KHN Morning Briefing

Summaries of health policy coverage from major news organizations

Resident Nurses Find Tough Search For Jobs Post-Graduation

Though a national shortage of nurses is taking hold, newly minted resident nurses are having a hard time finding jobs as the economy struggles, "delaying the retirement of experienced nurses," USA Today reports. "Those who find work often can't get the better-paying hospital positions they had hoped for and instead are turning to nursing homes, home health care or other settings, says Carylin Holsey, president of the National Student Nurses' Association. An advisory for new grads published by the association warns that the market is 'flooded' with experienced RNs who have come out of retirement, delayed retirement or gone from part-time to full-time employment because of the recession." A survey last year found 44 percent of more than 2,000 nursing school respondents hadn't found a job after graduating in the spring. "Large nursing shortages are still forecast as aging Baby Boomers need more care and millions of additional Americans get insurance in 2014 under the nation's new health law" (Young, 7/9).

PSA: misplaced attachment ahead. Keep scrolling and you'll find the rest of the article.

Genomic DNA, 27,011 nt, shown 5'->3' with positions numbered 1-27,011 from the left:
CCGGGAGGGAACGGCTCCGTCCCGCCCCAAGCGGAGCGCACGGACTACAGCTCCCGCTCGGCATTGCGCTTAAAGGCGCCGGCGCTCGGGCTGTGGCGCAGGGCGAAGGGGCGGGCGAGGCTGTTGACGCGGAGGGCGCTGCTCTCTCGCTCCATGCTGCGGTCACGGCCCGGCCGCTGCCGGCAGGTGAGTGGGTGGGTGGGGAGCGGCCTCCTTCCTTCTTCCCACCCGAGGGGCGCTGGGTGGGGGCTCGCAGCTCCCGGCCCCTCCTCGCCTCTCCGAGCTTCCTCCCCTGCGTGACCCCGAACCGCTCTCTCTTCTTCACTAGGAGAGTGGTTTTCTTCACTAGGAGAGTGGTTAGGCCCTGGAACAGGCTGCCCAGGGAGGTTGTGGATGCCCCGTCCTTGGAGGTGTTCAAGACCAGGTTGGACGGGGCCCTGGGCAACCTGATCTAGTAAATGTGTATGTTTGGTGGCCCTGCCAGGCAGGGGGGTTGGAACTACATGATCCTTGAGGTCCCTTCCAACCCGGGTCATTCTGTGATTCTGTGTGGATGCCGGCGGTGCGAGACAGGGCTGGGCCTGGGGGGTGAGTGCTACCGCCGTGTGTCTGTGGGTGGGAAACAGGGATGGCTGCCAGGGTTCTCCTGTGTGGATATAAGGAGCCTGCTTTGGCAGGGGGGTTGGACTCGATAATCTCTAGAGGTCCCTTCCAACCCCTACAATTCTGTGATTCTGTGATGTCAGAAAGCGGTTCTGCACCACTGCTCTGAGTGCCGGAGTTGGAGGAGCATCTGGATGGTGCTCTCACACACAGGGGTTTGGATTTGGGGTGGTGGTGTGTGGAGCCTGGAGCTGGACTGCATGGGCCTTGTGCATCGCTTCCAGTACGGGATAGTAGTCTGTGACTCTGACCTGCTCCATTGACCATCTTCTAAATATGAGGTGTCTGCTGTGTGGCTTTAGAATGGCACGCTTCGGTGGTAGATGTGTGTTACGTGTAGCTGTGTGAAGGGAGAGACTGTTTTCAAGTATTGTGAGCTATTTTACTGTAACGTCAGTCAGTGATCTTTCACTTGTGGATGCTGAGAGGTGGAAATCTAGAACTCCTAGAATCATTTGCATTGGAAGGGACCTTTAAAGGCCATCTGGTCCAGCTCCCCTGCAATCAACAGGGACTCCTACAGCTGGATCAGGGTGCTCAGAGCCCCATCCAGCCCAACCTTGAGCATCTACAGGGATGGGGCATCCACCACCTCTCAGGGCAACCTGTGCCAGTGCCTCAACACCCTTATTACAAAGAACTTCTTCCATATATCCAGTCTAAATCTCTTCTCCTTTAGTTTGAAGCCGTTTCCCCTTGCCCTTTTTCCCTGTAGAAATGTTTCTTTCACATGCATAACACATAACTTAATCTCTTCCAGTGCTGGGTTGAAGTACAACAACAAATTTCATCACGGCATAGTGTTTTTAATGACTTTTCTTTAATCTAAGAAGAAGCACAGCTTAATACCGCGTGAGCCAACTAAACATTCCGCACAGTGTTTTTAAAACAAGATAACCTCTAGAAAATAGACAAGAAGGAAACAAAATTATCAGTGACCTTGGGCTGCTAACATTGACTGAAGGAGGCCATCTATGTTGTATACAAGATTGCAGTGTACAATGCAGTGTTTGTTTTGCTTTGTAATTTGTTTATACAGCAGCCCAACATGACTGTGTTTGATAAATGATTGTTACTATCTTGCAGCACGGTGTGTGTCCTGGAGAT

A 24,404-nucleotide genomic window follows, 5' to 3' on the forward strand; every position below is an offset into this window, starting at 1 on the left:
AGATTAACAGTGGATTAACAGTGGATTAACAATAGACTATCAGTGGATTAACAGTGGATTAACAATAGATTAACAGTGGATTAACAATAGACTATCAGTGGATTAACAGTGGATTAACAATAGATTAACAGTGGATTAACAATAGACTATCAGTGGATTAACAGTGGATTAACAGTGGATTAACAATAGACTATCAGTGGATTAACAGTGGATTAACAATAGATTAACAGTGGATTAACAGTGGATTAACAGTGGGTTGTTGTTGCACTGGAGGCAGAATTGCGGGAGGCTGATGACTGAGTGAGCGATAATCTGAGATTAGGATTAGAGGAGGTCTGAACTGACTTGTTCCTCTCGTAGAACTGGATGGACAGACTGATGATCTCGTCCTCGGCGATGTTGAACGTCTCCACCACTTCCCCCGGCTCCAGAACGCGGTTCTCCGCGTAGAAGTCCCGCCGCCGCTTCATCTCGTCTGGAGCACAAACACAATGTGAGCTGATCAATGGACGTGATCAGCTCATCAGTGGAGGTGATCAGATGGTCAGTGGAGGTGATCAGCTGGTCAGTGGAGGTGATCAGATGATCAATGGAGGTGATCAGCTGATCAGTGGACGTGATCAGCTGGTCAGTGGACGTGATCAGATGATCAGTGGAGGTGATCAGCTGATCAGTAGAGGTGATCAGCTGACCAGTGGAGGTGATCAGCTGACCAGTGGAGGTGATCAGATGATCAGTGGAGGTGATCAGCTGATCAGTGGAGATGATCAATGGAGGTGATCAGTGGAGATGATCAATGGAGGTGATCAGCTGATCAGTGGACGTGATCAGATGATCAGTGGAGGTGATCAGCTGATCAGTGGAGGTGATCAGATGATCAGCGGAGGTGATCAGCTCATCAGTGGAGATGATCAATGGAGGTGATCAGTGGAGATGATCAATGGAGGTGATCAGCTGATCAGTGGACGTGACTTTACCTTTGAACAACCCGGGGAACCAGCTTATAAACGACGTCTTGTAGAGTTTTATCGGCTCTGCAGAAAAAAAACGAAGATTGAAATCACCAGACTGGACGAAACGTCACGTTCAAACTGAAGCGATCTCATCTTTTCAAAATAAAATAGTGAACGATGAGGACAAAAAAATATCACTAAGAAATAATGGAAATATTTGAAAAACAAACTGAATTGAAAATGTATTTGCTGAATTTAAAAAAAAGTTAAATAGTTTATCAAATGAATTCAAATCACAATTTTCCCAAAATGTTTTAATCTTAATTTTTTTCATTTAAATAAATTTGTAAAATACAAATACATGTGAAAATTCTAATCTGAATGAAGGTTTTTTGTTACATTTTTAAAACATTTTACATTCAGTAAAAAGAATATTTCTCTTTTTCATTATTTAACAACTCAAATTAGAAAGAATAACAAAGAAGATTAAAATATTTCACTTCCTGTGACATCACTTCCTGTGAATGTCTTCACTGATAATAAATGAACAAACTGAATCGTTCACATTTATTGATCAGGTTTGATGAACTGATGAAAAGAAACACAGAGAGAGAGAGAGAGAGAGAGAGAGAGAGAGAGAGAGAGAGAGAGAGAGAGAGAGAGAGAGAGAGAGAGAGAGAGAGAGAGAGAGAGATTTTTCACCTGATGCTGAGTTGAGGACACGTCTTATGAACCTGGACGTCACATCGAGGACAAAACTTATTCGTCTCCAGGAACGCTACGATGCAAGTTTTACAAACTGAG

Related, earlier Kaiser Health News coverage: Doctor Shortage Fuels Nurses' Push For Expanded Role (Villegas, 2/22). 

The Glendale (Calif.) News-Press/Los Angeles Times reports on the difficulty of California nurses to find a job, and a program that is helping them. "Through a Verdugo Workforce Investment Board program funded by federal stimulus money, [nursing graduate Armine] Khudanyan landed a job she loves in the emergency room at Glendale Memorial Hospital and Health Center. … The workforce board pays half the costs for hospitals to train new nurses, said Don Nakamoto, labor market specialist for the agency. The board has spent roughly $250,000 to subsidize the salaries of about 40 nurses during their 12- to 16-week training periods at Glendale Memorial, Glendale Adventist Medical Center, Providence St. Joseph Medical Center and Verdugo Hills Hospital." But the job market is tight, some other officials agree, because of delays in retirement for many older, more experienced nurses, making it more difficult for these new graduates to find work (Kisliuk, 7/9).

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